A perspective from Oregon’s mid-Willamette Valley

What happened to ‘equal pay’?

Written February 19th, 2016 by Hasso Hering
The wage bill will get its final approval and signature here.

The wage bill will get its final approval and signature here.

“Nor shall any State… deny to any person within its jurisdiction the equal protection of the laws.” My question may be overly naïve, but how does the equal protection clause of the 14th Amendment allow Oregon to treat wage earners and employers as unequally as the Democrats in the Capitol are doing with Senate Bill 1532?

And while I’m being so simple-minded as to read constitutions expecting them to mean what the words seem to say, how about Section 20 of the Oregon Bill of Rights? “No law shall be passed granting to any citizen or class of citizens privileges, or immunities, which, upon the same terms, shall not equally belong to all citizens.”

The wage bill just passed in Salem sets up three tiers of minimum wages. Now the minimum is $9.25 an hour everywhere in Oregon. The new law says that by 2022, someone doing a job must be paid at least $14.75 in Portland, $13.50 in Linn and several other semirural counties, and $12.50 in Douglas and some other rural counties. How is that an equality of privileges?

Or, looked at the other way, employers in Portland will be forced by law to pay people a starting pay 18 percent higher than paid by employers elsewhere for the very same job. Does that sound like equality before the law, as both the state and federal constitutions require?

Well, you say, it may not be equal, but there are lots of regional inequalities, in the tax burden, for instance. But those are the result of local laws. As far as the federal and state tax schemes are concerned, everybody pays under the same laws. We don’t have a federal tax for Vermont that is different from one in California. And your state income tax is not more or less in Ashland than it is in Portland, if your income and deductions are otherwise the same.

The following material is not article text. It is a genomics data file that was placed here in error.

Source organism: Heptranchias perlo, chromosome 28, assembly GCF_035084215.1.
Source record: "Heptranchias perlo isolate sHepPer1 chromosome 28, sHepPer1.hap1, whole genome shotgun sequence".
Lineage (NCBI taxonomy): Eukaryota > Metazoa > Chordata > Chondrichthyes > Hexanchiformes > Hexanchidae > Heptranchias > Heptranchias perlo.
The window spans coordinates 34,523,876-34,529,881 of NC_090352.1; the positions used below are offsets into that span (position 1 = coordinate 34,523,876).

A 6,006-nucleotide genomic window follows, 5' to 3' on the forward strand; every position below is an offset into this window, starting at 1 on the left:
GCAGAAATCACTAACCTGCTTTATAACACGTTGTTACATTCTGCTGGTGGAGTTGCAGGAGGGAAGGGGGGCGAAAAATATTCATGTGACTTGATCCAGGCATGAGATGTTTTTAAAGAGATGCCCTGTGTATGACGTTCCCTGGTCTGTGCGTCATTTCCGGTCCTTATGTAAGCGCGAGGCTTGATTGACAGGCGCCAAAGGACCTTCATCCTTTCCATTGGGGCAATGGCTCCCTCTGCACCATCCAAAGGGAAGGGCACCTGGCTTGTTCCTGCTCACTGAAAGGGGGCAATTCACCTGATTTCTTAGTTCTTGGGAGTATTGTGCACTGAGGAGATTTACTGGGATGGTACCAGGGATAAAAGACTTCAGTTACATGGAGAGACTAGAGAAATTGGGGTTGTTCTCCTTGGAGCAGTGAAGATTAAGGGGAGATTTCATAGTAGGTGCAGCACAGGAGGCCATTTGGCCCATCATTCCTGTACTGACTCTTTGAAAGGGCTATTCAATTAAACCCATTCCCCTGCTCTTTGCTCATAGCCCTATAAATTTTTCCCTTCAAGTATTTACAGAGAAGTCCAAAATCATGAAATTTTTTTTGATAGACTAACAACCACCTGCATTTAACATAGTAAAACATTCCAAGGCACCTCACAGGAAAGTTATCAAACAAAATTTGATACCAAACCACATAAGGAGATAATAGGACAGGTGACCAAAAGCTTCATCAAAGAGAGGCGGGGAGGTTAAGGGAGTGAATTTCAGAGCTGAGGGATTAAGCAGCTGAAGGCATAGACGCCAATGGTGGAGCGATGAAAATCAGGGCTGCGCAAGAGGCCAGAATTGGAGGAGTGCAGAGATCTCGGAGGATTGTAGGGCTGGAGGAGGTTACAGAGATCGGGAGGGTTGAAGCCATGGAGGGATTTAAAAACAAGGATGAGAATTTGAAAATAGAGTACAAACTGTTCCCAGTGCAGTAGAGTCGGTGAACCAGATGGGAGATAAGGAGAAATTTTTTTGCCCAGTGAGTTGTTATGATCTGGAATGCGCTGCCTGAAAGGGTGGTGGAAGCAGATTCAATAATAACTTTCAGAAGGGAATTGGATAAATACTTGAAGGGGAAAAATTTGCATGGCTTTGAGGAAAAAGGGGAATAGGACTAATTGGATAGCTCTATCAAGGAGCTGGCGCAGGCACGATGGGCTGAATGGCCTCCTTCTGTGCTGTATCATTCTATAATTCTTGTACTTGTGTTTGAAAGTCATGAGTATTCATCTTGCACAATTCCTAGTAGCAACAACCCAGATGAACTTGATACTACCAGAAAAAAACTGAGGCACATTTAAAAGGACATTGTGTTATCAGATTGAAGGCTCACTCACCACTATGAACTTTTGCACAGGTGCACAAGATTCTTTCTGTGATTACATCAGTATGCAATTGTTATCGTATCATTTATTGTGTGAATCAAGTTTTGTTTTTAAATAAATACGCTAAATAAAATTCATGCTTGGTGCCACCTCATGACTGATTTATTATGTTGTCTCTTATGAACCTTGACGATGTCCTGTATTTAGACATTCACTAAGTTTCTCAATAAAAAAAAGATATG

Inequality is not the biggest problem with the wage bill. Its likely effect in strangling small employers, killing jobs, and fostering poverty is worse. But let’s not forget how important it is for citizens to be treated the same under the law. (hh)

8 responses to “What happened to ‘equal pay’?”

  1. Gordon L. Shadle says:

    Yes, you seem to suffer under the old-fashioned notion that words actually mean what they say.

    When words in foundational documents like constitutions do not serve the political outcome desired, the progressive thing to do is change the meaning of the words.

    The only thing that matters is political outcome. It’s been this way for what…70 years or so now? Get with the times….

  2. Pat Quinn says:

    As I stated in a post on Facebook earlier, “let the lawsuits begin,” they always do.

  3. Richard Vannice says:

    The Democrats are ruling in Salem so they do for the counties that are predominately Democrat – easy enough to explain.

  4. centrist says:

    Hmm. Hearing a decidedly socialist vibe toady. Not sure the conflation will survive thoughtful review, but it’s worth a try.